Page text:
brushes (in a DC generator), and using diodes (in an alternator).
To be able to charge a car battery, the DC voltage generated should be higher than the sum of the battery
voltage and the voltage drop over the blocking diode, in case of a generator. If a generator does not satisfy
this condition at rotational speeds that can be provided by a windmill, it can be modified. In redesigning
the generator for higher voltage output, there are a number of parameters that should be taken into
consideration [8]. These include:
the number of poles,
the magnetic flux density of the field,
the number of turns in the coils,
the maximum current through the commutator and the resistance of the wire,
the space available in the armature for the coils.

Since it is not easy to change either the number of poles or the magnetic flux density of the field of an
existing generator, attention is given to the remaining points.

3.2 Losses
There are several reasons why the efficiency of a generator is lower than 100%. These include:
electrical losses:
heat generated in the coils (I2R losses),
hysteresis losses in the iron of the armature,
eddy current losses,
voltage drop over the commutator (brushes and the commutator segments),
and mechanical losses:
pressure of the brushes on the commutator causes friction,
friction in the bearings.
The voltage induced in a coil of wire passing through a magnetic field is proportional to the number of
turns in the coil. However, increasing the number of turns is limited by the available space. With a given
space, decreasing the diameter of the wire can increase the number of turns. This will also increase the
resistance of the wire. Apart from the I2R losses in the coil, not much can be done about the mentioned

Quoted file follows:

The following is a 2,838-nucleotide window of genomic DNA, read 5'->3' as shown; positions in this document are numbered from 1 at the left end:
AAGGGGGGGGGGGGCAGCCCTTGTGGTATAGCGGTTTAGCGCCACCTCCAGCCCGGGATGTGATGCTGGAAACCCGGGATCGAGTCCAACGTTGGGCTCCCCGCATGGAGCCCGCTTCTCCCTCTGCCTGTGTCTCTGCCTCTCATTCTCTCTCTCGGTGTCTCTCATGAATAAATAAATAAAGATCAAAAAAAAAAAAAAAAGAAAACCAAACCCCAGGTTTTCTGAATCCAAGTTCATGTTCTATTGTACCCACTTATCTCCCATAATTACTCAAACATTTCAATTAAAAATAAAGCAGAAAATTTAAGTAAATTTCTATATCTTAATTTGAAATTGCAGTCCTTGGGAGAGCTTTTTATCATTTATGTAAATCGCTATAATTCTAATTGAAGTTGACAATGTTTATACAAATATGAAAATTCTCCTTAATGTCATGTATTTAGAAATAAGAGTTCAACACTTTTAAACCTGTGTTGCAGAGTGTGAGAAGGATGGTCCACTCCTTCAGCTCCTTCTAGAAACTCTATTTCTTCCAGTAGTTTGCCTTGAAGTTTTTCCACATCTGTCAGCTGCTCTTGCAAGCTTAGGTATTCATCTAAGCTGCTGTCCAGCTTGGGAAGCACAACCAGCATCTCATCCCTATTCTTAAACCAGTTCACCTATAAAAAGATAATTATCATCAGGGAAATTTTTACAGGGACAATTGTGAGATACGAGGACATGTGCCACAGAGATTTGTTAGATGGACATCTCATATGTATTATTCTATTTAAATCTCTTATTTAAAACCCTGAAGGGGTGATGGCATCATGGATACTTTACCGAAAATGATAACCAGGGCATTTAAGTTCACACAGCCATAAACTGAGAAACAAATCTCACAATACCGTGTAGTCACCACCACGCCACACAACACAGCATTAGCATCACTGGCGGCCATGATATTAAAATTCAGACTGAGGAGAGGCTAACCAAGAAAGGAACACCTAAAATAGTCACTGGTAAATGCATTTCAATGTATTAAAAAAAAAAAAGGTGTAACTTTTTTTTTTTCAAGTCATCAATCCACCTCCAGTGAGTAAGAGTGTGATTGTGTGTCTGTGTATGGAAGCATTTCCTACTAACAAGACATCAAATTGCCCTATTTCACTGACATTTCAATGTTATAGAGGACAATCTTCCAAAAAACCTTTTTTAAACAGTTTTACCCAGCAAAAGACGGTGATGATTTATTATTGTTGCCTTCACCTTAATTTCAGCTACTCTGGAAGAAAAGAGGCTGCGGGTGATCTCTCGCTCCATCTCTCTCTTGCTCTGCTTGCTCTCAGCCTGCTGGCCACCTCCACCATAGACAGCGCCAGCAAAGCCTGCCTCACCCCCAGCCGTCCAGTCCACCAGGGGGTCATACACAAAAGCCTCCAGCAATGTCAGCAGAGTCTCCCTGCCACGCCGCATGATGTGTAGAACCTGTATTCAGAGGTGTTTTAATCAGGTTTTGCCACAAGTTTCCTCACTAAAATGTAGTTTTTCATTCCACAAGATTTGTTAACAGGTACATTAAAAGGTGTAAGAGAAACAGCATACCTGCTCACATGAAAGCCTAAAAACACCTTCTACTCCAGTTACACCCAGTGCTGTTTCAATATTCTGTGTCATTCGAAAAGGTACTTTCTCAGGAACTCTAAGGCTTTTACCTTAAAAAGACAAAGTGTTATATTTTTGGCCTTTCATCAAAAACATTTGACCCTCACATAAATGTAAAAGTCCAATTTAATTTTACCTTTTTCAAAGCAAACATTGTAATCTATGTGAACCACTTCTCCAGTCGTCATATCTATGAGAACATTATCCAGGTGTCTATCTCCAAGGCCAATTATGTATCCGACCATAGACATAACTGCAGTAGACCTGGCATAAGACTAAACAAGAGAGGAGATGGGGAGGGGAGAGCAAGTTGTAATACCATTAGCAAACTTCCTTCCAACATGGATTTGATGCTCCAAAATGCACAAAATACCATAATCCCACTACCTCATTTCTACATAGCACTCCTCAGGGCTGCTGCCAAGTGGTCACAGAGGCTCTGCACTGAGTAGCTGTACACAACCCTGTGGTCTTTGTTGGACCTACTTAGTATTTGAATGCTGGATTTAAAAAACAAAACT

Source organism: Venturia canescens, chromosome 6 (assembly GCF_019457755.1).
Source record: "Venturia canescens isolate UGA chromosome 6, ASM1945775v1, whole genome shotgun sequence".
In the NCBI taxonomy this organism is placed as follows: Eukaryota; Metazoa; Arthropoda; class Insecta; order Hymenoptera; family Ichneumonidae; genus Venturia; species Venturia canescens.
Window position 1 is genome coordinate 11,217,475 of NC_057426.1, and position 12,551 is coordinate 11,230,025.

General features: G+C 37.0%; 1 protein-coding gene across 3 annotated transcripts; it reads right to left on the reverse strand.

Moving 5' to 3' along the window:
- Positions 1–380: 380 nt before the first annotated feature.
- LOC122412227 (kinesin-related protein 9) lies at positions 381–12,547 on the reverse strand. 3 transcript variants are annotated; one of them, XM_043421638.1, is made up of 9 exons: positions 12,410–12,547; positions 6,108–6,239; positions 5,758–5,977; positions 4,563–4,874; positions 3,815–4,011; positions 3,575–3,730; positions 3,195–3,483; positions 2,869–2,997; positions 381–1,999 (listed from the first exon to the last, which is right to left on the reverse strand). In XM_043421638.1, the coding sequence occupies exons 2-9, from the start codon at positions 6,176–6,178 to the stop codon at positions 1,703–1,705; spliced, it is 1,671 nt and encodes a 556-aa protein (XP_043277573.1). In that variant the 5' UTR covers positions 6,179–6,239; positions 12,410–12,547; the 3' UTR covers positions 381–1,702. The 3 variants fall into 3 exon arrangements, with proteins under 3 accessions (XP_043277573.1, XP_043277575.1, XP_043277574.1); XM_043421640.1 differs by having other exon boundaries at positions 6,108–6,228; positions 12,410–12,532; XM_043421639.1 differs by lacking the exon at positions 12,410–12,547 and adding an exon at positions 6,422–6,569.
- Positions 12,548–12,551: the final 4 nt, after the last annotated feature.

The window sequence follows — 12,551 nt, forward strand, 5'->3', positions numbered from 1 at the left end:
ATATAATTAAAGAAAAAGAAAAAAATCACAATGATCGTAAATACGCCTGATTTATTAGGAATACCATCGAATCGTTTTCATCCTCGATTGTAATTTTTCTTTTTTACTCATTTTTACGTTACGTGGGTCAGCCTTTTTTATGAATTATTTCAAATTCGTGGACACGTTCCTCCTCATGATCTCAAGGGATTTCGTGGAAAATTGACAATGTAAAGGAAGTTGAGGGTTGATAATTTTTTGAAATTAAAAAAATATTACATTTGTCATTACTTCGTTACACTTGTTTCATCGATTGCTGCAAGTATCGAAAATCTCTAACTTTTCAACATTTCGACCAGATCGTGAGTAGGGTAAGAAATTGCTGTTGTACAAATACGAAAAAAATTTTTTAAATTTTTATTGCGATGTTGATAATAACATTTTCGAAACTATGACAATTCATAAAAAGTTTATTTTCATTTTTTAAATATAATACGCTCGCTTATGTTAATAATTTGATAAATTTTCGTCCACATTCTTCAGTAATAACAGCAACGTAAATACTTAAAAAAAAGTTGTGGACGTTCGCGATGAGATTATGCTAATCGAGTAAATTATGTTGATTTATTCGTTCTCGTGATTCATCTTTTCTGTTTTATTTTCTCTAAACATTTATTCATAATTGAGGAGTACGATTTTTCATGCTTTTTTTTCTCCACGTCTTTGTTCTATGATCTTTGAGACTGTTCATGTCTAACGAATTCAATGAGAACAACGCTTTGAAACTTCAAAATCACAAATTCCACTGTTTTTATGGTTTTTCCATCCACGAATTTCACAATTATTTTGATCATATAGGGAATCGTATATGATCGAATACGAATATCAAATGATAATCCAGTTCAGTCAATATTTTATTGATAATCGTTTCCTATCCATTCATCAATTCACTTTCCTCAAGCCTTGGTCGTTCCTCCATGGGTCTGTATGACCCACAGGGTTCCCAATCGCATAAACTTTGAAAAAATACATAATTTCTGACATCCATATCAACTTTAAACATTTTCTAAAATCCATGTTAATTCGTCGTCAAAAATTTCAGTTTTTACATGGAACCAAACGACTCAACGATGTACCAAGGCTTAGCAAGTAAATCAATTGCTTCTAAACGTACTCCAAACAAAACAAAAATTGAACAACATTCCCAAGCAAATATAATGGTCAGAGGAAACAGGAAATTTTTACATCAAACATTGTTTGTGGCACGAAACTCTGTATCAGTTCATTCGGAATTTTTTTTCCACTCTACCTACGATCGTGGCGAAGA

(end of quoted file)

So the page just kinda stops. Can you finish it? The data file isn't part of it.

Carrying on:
losses in an existing generator. The generator voltage is proportional to the number of turns of the coil,
whereas the maximum generator current is inversely proportional to the number of turns, given a fixed
space available. Therefore the generator resistance is proportional to the number of turns squared and as a
result the I2R losses in the coil will not change at a given power. However, I2R losses in the wires between
the generator and the battery will increase with increasing current.
There is a trade-off between the rotational speed, voltage, current and efficiency of the generator. The
characteristics of the generator (and also of the windmill and battery) and the relationship between the
parameters have to be known to be able to optimise a generator for use in a windcharger. In the following
paragraph some theory is given, followed by a discussion on how the generator characteristics have been
obtained and what the results of the measurements are.

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4. Theory
4.1 Permanent magnet DC generator model
The generator can be considered as an ideal generator with
an internal resistance in series as illustrated in the figure.
The torque T and rotational speed are input parameters.
The current I and the voltage U are output parameters. The
external resistance is noted as Ru
According to Faraday, the generated voltage is a linear
function of the rotational speed (1) and according to
Lorentz, the generated torque is proportional to the
current (2):

U . (1) T .I (2)
g m g m
In which m is a constant which is proportional to the magnetic flux (m in Vs or Wb).
The voltage U that is supplied at the generator clamps is equal to the voltage generated minus the
voltage drop over the internal resistance, which is also equal to the generated current times external
resistance:

U . I. R and also: U I. R (3)


m i u
The torque required to drive the generator is equal to Tg plus the torque required to overcome losses
(T0).
T T T0 substituting Tg: T .I T0 (4)
g m

The efficiency is defined as the ratio of electric power generated and mechanical power required:
P U. I
el (5)
P T T0 .
mec g

The losses L can be calculated as the sum of the power due to the lost torque and heat generated due to
the internal resistance of the generator:

T0 .
2
L I .R (6)
i

4.2 Refinement of the model